I’m kind of amazed by what I would have considered the relatively tepid reaction of fans to what they have seen on the pitch this season. I’m absolutely certain that ten years ago, there would have been a near riot after both the Shels and UCD games, not necessarily instigated by the results but by the performance. Colin Healy by the time he walked away, despite a promotion being obtained only six months earlier, was getting it in the neck from all sides.

Liam Buckley despite having a near similar record over more games (if you say he has been in charge since the Pats game) hasn’t been called into question at all really, despite bringing in eight players in the window and none of those being a striker or CB, the two areas most fans would have argued needed strengthening the most. Fifteen points from fifteen games massively bolstered by collecting twelve of those points in the first six games. The three points in the nine games since tells a much more worrying tale. Yet few ask any questions about whats going on? Its clear now that Liam Buckley didn’t come down here to be manager, in his own words, he came down to help out behind the scenes “two or three days a week”.

But he is now manager and the decisions on the line rest with him. We entered the window playing 352 with only two fit strikers at the club, we played last Friday night in a 433 with Keating as a lone striker, despite being down to ten men for the majority of the second half, we only made two substitutions in total and he had so little faith in our striking options we didn’t spring either from the bench, but still no striker arrived in the window. This to me is negligent almost bordering on outright sabotage (I do like a bit of hyperbole), we are a Ruairi Keating injury away from not just being in the playoff but being relegated, because no matter how bad sides in the first division are, we won’t beat them without Keating starting up top.

I’d imagine he is done with Tunde, if you’re not going to bring on one of the quickest strikers in the country when the opposition are camped permanently on the halfway line and there is enough land to not alone run into but to actually annex, behind them, then when will you ever use him? Especially when he scored there in June having run into the exact same space. So, our striking options are now, our player of the season, one guy you clearly don’t want to use and another who hasn’t been fit for 85% of the season so far, and yet no strengthening. How and why?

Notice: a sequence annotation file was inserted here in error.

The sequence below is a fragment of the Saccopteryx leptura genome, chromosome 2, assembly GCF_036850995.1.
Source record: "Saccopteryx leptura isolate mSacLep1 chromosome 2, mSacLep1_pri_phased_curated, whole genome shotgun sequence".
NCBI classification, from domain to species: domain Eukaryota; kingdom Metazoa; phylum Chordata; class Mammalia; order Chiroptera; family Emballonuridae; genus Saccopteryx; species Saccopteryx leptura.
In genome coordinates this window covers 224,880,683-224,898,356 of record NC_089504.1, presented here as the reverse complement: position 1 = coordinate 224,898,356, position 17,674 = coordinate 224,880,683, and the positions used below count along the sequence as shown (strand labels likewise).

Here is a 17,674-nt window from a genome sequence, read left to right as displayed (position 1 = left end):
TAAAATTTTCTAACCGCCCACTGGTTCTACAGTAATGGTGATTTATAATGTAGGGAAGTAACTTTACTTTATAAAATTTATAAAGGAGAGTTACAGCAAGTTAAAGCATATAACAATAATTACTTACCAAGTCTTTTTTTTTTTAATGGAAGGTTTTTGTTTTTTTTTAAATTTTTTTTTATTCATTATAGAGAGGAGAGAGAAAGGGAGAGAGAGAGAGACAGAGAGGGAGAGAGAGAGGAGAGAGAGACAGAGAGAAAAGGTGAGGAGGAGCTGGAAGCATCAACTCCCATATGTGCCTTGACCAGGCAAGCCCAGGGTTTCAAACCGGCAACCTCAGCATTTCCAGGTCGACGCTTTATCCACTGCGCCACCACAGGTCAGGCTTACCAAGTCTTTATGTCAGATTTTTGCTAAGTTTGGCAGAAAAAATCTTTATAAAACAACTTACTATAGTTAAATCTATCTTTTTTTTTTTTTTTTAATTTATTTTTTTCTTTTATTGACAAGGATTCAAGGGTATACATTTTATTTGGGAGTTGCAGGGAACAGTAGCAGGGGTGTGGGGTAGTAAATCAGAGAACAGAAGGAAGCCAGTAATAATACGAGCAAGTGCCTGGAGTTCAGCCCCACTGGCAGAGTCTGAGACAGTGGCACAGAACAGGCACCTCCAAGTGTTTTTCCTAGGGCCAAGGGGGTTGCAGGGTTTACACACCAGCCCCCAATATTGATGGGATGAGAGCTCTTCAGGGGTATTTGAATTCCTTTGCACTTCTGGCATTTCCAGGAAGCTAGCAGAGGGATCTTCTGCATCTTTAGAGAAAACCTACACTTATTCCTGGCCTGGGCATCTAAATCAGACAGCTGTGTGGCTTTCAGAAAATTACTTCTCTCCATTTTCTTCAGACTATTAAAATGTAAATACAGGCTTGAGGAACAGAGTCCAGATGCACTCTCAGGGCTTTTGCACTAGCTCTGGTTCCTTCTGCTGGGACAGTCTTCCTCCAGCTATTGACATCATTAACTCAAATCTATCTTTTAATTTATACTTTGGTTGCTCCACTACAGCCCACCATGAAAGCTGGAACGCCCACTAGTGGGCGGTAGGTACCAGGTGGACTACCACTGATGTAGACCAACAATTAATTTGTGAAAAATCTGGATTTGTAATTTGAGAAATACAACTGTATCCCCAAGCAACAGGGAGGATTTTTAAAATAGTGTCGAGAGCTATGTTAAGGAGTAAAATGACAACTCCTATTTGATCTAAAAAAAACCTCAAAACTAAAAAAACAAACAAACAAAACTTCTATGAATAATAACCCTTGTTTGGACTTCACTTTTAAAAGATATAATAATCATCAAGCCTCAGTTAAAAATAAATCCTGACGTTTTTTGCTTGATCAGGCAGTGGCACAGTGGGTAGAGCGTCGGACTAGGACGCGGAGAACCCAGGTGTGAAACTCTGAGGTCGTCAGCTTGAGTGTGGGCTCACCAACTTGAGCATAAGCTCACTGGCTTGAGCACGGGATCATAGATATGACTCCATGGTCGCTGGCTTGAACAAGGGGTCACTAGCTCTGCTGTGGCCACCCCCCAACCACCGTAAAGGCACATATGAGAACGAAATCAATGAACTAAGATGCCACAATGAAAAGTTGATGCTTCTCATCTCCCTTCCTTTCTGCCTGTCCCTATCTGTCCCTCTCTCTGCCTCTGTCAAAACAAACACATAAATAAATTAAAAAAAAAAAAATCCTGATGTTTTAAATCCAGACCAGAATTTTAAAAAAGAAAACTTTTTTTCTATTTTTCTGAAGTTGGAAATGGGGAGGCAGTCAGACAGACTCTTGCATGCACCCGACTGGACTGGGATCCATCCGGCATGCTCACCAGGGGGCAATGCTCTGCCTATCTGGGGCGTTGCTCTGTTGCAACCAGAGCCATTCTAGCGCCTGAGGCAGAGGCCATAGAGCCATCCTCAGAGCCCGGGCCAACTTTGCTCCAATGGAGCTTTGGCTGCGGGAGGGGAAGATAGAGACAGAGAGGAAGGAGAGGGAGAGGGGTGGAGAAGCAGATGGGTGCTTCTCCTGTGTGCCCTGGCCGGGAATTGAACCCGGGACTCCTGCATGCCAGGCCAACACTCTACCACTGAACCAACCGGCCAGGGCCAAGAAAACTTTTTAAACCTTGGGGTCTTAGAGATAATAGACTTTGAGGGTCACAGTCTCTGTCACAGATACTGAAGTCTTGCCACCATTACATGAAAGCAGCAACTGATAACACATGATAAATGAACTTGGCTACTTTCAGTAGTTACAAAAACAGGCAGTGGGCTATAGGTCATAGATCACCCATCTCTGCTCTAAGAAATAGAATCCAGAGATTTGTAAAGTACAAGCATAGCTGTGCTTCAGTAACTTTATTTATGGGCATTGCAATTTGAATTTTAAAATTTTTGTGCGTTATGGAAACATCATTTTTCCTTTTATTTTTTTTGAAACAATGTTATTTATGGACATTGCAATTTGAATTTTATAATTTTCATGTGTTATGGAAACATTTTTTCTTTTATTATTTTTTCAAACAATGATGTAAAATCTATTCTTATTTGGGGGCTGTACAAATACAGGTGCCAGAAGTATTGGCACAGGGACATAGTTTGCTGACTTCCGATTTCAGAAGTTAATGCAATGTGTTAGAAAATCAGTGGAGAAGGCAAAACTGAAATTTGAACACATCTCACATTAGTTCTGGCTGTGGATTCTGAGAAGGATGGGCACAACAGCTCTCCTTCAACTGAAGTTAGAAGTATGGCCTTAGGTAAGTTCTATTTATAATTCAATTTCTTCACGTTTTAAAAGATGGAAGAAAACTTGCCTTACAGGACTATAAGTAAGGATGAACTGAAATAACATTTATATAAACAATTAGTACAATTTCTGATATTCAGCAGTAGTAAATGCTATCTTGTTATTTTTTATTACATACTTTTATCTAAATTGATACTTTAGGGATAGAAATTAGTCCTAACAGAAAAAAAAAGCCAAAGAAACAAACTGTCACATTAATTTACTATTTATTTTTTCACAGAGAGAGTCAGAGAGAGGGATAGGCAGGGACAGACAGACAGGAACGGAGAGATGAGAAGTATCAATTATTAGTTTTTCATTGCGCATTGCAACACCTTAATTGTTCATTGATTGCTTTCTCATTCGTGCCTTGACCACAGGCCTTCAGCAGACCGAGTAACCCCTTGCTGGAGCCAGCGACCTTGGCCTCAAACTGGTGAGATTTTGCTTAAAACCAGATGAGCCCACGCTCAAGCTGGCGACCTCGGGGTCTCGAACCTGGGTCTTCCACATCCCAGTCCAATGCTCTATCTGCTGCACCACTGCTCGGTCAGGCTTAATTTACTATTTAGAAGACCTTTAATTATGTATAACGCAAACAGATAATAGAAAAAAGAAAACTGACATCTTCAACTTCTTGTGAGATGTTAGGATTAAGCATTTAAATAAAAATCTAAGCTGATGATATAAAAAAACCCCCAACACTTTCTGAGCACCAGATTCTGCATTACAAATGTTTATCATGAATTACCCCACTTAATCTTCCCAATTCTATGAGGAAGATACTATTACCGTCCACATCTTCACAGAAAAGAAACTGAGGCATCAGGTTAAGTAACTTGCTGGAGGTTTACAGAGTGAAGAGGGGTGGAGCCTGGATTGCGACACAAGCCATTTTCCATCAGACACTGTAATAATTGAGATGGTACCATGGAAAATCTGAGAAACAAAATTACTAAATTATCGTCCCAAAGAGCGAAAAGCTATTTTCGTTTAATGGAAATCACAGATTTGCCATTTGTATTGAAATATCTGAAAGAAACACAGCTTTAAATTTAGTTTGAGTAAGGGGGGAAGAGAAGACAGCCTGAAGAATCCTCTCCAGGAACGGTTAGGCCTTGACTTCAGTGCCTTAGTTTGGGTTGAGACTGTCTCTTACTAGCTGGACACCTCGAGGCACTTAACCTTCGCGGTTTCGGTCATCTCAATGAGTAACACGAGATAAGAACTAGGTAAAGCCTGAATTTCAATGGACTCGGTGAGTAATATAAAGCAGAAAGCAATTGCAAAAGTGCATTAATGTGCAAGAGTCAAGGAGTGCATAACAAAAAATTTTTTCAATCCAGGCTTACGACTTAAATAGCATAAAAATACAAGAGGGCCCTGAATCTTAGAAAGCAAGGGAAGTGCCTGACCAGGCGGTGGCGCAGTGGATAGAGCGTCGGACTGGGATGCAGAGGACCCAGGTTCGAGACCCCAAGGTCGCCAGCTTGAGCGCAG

I could honestly do two thousand words on why the substitutions and non-substitutions in Drogheda were the true downfall for us, yes the red card played a big part but a managers biggest in-game job is to ensure they don’t hinder their own sides ability to get a result, not alone do I think the line hindered us, I honestly believe they took away any chance we had. Yes, players will always come under scrutiny, Rob Hennessy (Referee) came under immense scrutiny on Friday night but I cant surely be the only one looking at the line and thinking, what in the name of God were you doing? Our moves weakened us instead of helping us and I don’t want to sound like a dick but I will explain why I think that on this weeks pod which is out on Wednesday, as its just going to turn this blog into an essay if I start on the reasoning here.

Finally, players come and go, always have and always will, anyone who has played for the badge and given their all, no matter how good or bad, will always be shown respect by the fan base. But not everyone does give their all and that’s life, it’s tough at times, lots of times its harder for players then it is for supporters. Cork is a village compared to most cities, players will run into supporters if they are out and about, it will pass through the WhatsApp groups that the night after a 3-1 defeat in Drogheda, you are on the piss in the city centre. This isn’t Noel O Mahoney (RIP) and the lads on a team bonding session twice a week, nor is it Pat Dolan with a series of spies on the nightclub doors in Cork, it’s a few lads having a good time, I understand that,  but times have changed, fan expectations of player behaviour have changed, as id imagine, have player expectations of their teammate’s behaviour. If you have come to Cork and spent more time in its pubs and clubs then you have on the pitch, it will inevitably show in performance. You have a God given talent, don’t piss it away against the alley wall at the back of Reardens, the fan base deserves better but more importantly, your teammates and your manager deserve better.

 Plus ca change, plus c’est la meme chose.

Writer, Statsman, Editor